on more than 2 acres of an old Iraqi supply depot
concealed a valuable commodity—Iraqi tank parts—and
offered a huge challenge to Iraqi recovery workers.
The four newly renovated warehouses at the South Depot were designated to store
the serviceable parts that were recovered. The warehouses ultimately would store
T–55, T–72, BMP–1, and MTLB tank parts. (All of these vehicles
were old Soviet tracked, armored models.) Everything used to establish the warehouses
was salvaged from the North Depot. Those items included shelving, storage baskets,
pallets, and, of course, the valuable spare parts themselves.
Initially, an assessment was needed to project the approximate number of tank
parts to be recovered from the debris piles. This helped to determine how each
warehouse would be configured for storage space. Based on the initial assessment,
the planners determined that 60 percent of the parts were T–55 parts, 25
percent were T–72, 10 percent BMP–1, and 5 percent MTLB. A further
assessment determined the numbers of small parts and of medium and large parts
that had to be stored. The planners allocated one warehouse for small parts storage
and the other three for storing medium parts. The initial assessments paid off:
very few changes were required throughout the project.
Once the planners established the percentages of parts to be stored, it was time
to recover and dismantle shelving from the North Depot to be transported and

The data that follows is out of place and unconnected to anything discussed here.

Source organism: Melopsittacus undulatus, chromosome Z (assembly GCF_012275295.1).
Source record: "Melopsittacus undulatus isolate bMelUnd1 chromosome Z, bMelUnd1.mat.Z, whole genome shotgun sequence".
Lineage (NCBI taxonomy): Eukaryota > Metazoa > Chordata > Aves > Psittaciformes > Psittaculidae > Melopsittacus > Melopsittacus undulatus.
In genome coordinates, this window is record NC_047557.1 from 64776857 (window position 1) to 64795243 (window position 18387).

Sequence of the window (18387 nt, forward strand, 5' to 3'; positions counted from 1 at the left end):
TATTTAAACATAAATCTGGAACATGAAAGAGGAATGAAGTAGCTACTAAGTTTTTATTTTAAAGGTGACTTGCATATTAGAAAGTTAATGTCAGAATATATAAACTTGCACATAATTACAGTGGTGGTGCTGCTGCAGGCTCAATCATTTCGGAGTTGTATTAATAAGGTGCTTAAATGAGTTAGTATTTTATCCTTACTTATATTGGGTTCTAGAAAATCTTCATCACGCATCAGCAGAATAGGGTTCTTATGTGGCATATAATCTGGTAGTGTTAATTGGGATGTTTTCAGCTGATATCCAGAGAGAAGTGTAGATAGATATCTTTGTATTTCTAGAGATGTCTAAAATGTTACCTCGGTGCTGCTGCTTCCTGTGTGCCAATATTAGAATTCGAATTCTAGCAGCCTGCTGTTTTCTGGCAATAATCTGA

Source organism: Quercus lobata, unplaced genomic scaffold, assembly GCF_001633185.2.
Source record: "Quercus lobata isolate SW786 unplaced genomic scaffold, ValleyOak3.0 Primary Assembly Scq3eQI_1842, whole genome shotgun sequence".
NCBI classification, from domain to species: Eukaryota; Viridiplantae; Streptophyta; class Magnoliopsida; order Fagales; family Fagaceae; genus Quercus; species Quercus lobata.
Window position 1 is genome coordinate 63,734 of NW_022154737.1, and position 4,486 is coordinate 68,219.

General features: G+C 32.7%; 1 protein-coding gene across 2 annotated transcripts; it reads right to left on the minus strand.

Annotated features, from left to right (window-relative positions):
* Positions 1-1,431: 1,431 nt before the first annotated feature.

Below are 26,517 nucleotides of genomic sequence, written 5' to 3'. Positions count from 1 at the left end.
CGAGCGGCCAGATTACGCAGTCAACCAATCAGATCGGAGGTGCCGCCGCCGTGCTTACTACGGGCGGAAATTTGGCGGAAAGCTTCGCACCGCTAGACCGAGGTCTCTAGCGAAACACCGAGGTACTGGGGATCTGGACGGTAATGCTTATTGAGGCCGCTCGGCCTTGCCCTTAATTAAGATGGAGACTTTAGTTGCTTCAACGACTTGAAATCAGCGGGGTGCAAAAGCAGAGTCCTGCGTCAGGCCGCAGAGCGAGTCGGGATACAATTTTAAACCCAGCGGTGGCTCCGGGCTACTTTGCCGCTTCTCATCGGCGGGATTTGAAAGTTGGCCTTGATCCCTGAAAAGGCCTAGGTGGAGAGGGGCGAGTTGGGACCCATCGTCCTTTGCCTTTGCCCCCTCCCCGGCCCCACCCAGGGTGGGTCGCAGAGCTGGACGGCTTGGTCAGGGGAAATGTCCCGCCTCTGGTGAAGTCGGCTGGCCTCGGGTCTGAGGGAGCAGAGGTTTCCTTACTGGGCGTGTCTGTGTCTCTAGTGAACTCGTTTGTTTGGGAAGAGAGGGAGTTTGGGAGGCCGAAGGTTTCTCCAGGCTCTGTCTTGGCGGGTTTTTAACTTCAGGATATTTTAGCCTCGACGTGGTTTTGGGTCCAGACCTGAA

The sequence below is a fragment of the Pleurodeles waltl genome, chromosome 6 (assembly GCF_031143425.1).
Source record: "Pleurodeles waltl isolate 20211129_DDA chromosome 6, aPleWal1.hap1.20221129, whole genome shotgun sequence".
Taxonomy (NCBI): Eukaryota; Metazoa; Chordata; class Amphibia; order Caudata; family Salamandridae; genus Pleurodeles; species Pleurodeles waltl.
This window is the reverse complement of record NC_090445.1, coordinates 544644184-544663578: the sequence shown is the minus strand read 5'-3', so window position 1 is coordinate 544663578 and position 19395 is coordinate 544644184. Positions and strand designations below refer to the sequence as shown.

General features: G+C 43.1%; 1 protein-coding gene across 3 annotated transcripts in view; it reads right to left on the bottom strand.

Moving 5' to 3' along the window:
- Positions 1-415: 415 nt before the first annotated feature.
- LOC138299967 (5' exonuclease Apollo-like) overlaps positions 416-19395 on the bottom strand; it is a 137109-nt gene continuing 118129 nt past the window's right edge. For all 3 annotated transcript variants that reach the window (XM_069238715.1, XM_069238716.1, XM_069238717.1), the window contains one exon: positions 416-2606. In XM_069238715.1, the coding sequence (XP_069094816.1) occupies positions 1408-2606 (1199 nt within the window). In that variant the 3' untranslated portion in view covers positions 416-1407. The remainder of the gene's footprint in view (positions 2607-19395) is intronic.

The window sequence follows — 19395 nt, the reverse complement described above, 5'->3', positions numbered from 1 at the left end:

reassembled at the South Depot. Excess storage capacity was automatically built
into the original estimates. The shelving was an important stage in establishing
the warehouses. All shelving, baskets, and pallets were hand-picked for quality
and durability. The shelving recovery process was almost as labor intensive as
the parts recovery.
The shelving systems were either dismantled or cut out by blow torch from the
old warehouses and reassembled in the new facilities. After the workers installed
the shelving, it had to be sand-blasted and painted. The painting process offered
its own challenges. The paint had to be shipped from Baghdad, a process that
was notorious for delays. Once the shelving was erected, it needed to be stocked
with parts. This phase also faced daily obstacles.
The unique challenge presented was the ability to determine exactly how many
parts, by type, would be recovered. Every day, a new debris pile could turn up
an entirely new series of parts. In a new U.S. Army warehouse facility, planners
know exactly how many lines will be stocked and can organize the shelving and
storage space accordingly. In this project, locations of parts required some
periodic adjustments until the work neared completion.
As workers refurbished the warehouses, a few enhancements were required to complete
the project. These enhancements included a supply gate and fencing system to
establish two separate bulk storage areas. The final addition added warehouse
lighting to the interior of the small parts warehouse. The additional lighting
was needed to light up the bottom level of shelving because the top level of
shelving was blocking the light coming from the ceiling lamps.
The warehouses were not on a power grid, so all power had to be provided by generator.
However, the generators were unreliable, and maintaining a sufficient fuel supply